Vesta Digital Blog

Posts Tagged ‘email

Why Do People Unsubscribe or Unlike?If you own a small business, have a business website, and practice an effective amount of social media marketing, you should be well on your way to building a strong and loyal customer base.

Some small business owners however, start to experience a mass unsubscribing or unliking movement by their leads. As if all of their leads got together and decided to stick it to them by either completely ignoring the lead nurturing efforts, or unsubscribing all together.

Why does this happen?

There are a few reasons why people may ignore your updates, emails, and offers. However, the first and most important step you need to take in solving this problem is to be honest with yourself and see if you are doing anything to drive your leads away.

Email marketing mistakes

According to Entrepreneur.com, “the trigger that prompts 54% of consumers to unsubscribe is when the offending company bombards a subscriber’s email with too many marketing messages.”

So, are you bombarding your subscribers? If you are constantly sending emails without any valuable content in them, there is no doubt that they will eventually unsubscribe or ignore you completely.

You can fix this problem by asking for feedback about what kind of information they would like to receive on a regular basis, and by offering some deals and some incentive for your leads to actually open and read the emails you send them. Again, it’s about quality not quantity.

Social media marketing mistakes

The majority of Facebook users have “liked” a business page or two during their membership. Unfortunately, almost half of those who have liked a business page rarely if ever visit it.

“Not surprisingly, excessive posting accounts for 44% of the decision to ‘unlike,’ while 43% of Facebook users indicate their account is too crowded with brands” according to Entrepreneur.com.

The basic remedy for this problem is caring about your customers. People want a brand that cares about what they like, what they don’t like, what they want to know, and what they don’t want t o know. As long as you interact with people who “like” your business page on Facebook, they will interact with you and trust your brand.

You just need to make sure you are limiting your posts and providing engaging conversations and offers.

Distributed by IntelBuilder Social Media Platform

marketing strategyThere are several different marketing strategies you can use. However, for the sake of your small business budget, there are 3 very important strategies that help with organic traffic gain as well as giving your pocket expenses a break.

Step 1: Optimize Your Website

You need a base where people can search for your product, find you, and remain interested enough to order from your website. You truly will not be able to succeed in today’s market if you don’t have a website as your platform for transactions. Your website should in essence, run itself. With quality content, enough information, and the encouragement of feedback and conversation, you have the ability to invite people to learn more about your product or service – and buy it. Your site should have:

  • Strong and well researched keywords
  • Quality content that actually answers questions
  • The use of meta tags and descriptions
  • E-commerce capability

Step 2: Build Your Customer Base

Once you have your (quality) website up and running, it’s important to keep those customers coming back to you. One of the most basic marketing strategies you can employ is a subscribers list, or membership option. You can build a base of customers through an email list as one example, if your site has:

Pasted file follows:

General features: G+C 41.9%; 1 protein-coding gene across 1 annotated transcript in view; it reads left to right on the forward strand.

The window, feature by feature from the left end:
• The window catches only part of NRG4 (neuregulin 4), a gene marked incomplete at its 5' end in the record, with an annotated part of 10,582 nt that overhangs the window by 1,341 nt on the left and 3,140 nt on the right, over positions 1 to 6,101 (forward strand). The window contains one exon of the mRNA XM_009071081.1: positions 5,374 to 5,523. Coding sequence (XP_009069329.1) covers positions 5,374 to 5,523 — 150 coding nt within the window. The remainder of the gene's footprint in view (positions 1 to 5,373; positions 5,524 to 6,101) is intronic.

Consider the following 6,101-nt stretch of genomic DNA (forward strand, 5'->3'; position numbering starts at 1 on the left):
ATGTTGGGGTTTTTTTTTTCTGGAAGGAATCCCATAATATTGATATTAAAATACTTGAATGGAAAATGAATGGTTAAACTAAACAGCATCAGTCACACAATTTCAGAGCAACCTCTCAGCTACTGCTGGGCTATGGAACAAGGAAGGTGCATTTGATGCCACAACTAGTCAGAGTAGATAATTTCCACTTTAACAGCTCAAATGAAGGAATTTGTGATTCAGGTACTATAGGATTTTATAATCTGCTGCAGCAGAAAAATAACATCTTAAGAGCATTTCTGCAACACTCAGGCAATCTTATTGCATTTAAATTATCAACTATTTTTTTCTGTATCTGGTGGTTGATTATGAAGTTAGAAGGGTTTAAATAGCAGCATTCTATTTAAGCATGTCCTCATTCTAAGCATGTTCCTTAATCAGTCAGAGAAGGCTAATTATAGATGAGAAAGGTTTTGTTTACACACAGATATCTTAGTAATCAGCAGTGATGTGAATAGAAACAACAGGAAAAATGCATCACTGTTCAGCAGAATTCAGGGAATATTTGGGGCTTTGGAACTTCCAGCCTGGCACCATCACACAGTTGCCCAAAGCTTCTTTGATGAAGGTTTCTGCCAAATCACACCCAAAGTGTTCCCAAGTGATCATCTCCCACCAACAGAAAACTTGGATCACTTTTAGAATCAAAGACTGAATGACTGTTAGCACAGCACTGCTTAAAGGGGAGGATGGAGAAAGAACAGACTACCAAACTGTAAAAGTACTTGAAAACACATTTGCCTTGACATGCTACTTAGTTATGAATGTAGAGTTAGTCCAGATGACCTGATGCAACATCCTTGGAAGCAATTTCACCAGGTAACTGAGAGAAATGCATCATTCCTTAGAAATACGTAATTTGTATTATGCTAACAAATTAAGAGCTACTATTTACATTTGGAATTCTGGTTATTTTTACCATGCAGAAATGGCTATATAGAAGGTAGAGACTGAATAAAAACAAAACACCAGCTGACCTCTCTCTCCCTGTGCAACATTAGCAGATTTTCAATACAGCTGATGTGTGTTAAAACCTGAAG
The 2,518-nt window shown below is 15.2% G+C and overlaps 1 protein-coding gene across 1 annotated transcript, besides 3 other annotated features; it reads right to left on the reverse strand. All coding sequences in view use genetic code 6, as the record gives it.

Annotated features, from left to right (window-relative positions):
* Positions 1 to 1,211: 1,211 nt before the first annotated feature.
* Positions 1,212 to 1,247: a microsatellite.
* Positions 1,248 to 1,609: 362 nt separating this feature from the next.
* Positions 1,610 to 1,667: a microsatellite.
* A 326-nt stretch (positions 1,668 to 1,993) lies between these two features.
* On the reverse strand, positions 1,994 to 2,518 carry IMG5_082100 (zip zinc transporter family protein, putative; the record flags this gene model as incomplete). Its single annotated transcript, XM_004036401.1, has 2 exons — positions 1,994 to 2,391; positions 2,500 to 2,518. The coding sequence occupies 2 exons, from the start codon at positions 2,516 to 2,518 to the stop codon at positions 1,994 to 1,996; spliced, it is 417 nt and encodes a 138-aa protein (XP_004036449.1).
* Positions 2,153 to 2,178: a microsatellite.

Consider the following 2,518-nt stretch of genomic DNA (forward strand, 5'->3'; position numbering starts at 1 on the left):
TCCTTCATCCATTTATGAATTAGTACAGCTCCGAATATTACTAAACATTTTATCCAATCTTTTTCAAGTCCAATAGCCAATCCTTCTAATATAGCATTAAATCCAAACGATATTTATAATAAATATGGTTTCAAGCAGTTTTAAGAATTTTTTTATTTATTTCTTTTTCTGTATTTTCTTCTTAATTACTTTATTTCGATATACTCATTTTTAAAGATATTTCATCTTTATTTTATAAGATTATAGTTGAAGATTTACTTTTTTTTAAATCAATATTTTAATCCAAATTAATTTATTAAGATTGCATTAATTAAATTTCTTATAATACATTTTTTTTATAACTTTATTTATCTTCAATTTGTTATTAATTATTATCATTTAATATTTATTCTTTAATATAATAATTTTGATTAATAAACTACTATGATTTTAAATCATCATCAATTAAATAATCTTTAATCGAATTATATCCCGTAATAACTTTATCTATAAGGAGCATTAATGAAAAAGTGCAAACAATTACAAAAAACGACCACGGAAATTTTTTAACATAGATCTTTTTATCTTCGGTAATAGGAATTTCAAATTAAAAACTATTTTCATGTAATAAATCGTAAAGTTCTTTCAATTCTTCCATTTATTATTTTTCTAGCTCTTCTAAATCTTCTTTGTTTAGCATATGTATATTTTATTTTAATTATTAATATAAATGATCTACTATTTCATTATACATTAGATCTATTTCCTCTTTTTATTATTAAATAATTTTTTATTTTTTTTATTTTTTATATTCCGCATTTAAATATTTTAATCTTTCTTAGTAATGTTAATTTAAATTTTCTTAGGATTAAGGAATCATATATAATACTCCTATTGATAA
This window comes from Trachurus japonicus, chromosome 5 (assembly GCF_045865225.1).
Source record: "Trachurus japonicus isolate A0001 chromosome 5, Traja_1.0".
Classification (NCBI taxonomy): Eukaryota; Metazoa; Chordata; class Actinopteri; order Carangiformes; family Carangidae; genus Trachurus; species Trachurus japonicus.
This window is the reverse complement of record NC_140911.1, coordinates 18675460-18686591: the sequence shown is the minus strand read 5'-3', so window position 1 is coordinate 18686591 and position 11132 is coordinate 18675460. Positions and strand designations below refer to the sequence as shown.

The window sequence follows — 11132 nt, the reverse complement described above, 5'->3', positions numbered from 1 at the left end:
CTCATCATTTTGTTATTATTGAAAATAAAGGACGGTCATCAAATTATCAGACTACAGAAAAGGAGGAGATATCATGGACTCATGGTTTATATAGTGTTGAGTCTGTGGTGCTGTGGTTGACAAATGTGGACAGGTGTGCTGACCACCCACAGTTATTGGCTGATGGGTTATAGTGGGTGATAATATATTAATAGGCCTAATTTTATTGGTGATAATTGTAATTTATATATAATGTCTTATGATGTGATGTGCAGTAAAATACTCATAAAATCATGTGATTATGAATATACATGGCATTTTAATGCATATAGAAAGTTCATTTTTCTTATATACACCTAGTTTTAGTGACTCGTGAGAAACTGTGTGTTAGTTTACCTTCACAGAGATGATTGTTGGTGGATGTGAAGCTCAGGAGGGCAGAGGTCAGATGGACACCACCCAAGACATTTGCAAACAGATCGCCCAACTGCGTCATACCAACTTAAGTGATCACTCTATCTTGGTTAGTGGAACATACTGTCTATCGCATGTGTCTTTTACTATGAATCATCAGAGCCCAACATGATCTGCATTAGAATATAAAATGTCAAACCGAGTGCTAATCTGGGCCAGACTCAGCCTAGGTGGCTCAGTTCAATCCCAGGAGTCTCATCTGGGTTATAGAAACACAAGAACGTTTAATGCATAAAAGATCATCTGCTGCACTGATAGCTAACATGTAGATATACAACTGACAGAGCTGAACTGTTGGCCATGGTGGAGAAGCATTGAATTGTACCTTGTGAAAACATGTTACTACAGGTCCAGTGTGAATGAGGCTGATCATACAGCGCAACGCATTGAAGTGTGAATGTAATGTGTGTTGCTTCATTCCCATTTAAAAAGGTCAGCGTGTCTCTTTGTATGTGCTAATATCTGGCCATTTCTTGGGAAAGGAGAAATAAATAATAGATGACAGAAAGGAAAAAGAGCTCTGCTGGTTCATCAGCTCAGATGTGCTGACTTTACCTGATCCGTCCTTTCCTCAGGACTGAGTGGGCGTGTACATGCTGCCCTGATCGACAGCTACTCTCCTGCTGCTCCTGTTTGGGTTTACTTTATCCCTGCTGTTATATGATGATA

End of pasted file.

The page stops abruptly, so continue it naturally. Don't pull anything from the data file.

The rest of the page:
• A sign-up option
  • A blog
  • Newsletters and promotions to send to subscribers

Step 3: Maintenance

Once you have your quality website up and running, and a strong customer base with which you consistently interact, you need to be maintaining your website with fresh content. One great way to do this is to write blogs (daily!) and have them on your website and really anywhere else you can distribute them.

This helps with your exposure, search engine rankings, traffic, and credibility. The reason it helps with credibility is that it shows the initiative you have to answer customer questions and constantly provide fresh information. It shows that you are not all about the transaction, but more about the relationship you have with your customers.

customer loyalty campaignThere are several factors that separate successful businesses from those that break even. One of these aspects seems to stand out the most. The most successful businesses have customers that keep coming back, they have a strong customer base. Their lifeblood is customer loyalty.

While short-term sales may show profits, they are unpredictable and require a lot of initial work with no follow up. Long-term sales created by customer loyalty campaigns can actually show more profit in the end, and it is a more consistent and steady flow of income for the business owner.

Entrepreneur.com published a great post on how to retain customers by developing a customer loyalty program for your business.

Follow these tips to build a successful program for your business:

1. Don’t Abandon Service for Savings Alone

Discounts and savings are on the minds of most consumers, yet don’t overlook other major customer-pleasing enhancements, such as quick or better service or improved customer handling. New research from Genesys and analysts at Datamonitor/Ovum shows nearly two-thirds of consumers have ended a relationship with a company due to customer service alone, and the majority of them take their business to a competitor. Your best customers want personalized service and support that’s accessible instantly–often by phone. This is where your small business can excel over larger competitors whose customers may feel lost in a maze of automated self-service.